Elvira Mamani spent her childhood at her mother's side, observing and absorbing the family craft of fine embroidery. Now Doņa Elvira uses that craft to support her own three daughters. Her husband works as a construction worker, an uncertain job which sometimes leaves him without income for long periods of time. Elvira is the family's main breadwinner.
Elvira works out of a little shop located within her own house in the northern zone of La Paz. In this tiny space she creates and sells her embroideries and clothing. Though she worked tirelessly, embroidering all day every day, Elvira found that it was hard to get ahead in her business without any capital. She realized that if she had a little money, she could buy more materials at a lower cost and earn more.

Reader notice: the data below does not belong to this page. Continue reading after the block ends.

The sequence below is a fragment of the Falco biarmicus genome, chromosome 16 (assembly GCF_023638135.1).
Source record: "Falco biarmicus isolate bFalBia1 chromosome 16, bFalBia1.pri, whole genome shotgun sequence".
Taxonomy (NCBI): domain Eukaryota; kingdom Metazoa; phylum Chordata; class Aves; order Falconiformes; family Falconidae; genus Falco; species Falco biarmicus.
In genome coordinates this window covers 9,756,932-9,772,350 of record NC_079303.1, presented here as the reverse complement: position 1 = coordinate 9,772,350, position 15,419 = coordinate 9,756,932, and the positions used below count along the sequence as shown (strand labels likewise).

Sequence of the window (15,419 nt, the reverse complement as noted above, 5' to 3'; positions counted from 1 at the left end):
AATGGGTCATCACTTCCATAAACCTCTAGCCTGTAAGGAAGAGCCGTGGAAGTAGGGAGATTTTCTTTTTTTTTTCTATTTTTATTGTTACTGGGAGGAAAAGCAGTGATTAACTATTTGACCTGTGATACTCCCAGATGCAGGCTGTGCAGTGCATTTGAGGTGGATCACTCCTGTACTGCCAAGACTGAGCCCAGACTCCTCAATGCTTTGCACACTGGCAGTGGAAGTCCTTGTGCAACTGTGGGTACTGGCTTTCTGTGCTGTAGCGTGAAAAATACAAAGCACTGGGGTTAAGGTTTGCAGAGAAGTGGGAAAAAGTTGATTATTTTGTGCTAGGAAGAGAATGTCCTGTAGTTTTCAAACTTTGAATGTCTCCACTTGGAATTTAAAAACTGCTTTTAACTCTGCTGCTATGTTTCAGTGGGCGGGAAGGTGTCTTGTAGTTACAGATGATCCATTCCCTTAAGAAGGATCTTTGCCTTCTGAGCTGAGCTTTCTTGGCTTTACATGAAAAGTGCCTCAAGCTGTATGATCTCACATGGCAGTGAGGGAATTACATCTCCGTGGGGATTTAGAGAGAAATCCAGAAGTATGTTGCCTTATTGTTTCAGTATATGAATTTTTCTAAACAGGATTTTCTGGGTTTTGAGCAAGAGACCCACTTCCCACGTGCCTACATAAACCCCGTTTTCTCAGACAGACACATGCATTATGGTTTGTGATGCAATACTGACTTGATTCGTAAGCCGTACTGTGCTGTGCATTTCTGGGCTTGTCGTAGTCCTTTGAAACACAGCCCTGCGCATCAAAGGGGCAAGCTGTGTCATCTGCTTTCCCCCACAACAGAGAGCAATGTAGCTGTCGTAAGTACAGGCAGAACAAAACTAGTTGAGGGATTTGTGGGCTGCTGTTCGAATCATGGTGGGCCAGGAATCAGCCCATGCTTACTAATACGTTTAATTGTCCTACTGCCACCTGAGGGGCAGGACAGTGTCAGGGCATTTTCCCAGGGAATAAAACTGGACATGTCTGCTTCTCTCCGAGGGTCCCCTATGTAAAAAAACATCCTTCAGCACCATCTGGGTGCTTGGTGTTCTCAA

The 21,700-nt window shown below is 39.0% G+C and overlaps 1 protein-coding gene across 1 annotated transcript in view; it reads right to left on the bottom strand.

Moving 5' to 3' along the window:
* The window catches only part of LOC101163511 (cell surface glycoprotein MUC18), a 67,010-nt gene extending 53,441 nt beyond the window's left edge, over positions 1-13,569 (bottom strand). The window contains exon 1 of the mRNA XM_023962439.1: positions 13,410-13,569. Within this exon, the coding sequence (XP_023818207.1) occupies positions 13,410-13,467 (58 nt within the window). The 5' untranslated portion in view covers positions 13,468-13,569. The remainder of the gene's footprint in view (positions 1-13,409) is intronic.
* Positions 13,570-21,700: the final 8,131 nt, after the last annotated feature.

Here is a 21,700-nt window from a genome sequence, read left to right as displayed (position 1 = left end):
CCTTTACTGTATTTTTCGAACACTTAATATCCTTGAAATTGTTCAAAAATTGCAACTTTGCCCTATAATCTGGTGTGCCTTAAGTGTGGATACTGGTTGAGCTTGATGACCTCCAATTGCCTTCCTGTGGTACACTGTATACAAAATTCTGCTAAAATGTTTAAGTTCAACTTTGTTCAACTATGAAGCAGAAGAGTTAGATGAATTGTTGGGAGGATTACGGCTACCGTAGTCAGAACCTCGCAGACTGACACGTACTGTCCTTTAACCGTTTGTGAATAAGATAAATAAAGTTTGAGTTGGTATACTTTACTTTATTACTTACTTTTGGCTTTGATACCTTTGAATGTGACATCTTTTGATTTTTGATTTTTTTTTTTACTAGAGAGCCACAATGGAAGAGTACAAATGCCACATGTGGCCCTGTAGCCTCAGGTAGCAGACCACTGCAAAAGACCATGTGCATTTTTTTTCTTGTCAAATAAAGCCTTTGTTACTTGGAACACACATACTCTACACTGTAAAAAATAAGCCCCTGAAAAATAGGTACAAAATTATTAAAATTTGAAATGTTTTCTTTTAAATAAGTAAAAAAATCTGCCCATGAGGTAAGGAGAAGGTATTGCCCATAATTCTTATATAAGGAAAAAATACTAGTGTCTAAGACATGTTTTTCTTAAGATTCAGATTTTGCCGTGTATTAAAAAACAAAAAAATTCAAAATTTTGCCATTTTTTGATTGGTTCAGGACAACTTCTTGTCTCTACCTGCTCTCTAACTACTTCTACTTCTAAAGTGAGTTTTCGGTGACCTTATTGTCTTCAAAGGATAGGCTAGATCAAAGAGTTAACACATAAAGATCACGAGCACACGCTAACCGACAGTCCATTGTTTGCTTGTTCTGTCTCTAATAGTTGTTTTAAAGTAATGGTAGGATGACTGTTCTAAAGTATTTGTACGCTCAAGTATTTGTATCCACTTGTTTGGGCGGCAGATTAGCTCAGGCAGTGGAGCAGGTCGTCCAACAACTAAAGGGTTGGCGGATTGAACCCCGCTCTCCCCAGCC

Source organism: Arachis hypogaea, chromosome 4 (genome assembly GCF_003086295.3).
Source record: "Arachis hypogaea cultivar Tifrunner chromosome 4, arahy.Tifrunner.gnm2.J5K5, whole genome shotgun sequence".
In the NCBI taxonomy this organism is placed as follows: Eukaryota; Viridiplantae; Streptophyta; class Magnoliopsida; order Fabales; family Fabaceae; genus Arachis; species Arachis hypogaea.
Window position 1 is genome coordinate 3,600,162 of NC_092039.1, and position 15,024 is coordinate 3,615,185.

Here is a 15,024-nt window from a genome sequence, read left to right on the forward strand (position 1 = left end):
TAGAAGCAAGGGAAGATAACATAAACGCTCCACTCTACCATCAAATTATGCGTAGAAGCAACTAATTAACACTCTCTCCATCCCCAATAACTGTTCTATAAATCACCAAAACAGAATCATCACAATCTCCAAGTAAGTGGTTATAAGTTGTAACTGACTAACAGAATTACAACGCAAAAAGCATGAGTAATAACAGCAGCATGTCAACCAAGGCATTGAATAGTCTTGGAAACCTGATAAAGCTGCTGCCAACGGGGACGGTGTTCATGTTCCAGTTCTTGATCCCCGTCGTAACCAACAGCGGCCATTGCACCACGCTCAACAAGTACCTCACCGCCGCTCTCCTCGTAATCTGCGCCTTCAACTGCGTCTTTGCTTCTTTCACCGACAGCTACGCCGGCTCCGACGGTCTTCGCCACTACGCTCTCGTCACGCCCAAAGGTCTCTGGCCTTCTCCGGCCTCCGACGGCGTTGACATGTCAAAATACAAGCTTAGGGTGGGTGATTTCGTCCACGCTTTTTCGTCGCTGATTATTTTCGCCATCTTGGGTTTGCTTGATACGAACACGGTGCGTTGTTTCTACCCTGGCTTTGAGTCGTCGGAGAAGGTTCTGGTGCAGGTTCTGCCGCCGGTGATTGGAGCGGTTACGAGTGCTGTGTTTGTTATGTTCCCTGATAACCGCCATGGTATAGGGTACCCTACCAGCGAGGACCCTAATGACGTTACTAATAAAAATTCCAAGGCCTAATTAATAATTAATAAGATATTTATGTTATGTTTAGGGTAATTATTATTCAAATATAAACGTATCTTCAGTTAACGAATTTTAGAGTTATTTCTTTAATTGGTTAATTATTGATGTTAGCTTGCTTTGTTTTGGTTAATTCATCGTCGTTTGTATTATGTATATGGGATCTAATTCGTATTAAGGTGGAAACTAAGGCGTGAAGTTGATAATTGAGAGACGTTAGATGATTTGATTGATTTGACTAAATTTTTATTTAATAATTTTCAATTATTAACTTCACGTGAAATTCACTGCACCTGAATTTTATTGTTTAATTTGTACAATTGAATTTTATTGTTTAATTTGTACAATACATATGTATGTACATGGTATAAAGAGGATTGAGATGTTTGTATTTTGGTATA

Luckily, she heard about BancoSol, where small entrepreneurs like her are taken seriously. Although she had no collateral, BancoSol recognized that Elvira had talent and an enterprising spirit. They bet on these intangibles and made Elvira a loan of $300 for a four-month term. The investment paid off, and Elvira repaid the entire loan with interest, on time.
Now that Elvira has seen how one loan increased her revenue, she plans to request $600 to invest in a modern sewing machine. That way she'll be able to produce more, faster.
"BancoSol not only helps me grow my business, it also gives me hope that better days are coming," says Elvira. Elvira hopes to keep growing her business so that she can hand it down to the next generation. Her youngest daughter, Sandrita, looks like a promising candidate. Sandrita has already taken an interest in the family craft, and spends every afternoon after school in the shop, learning from her mother.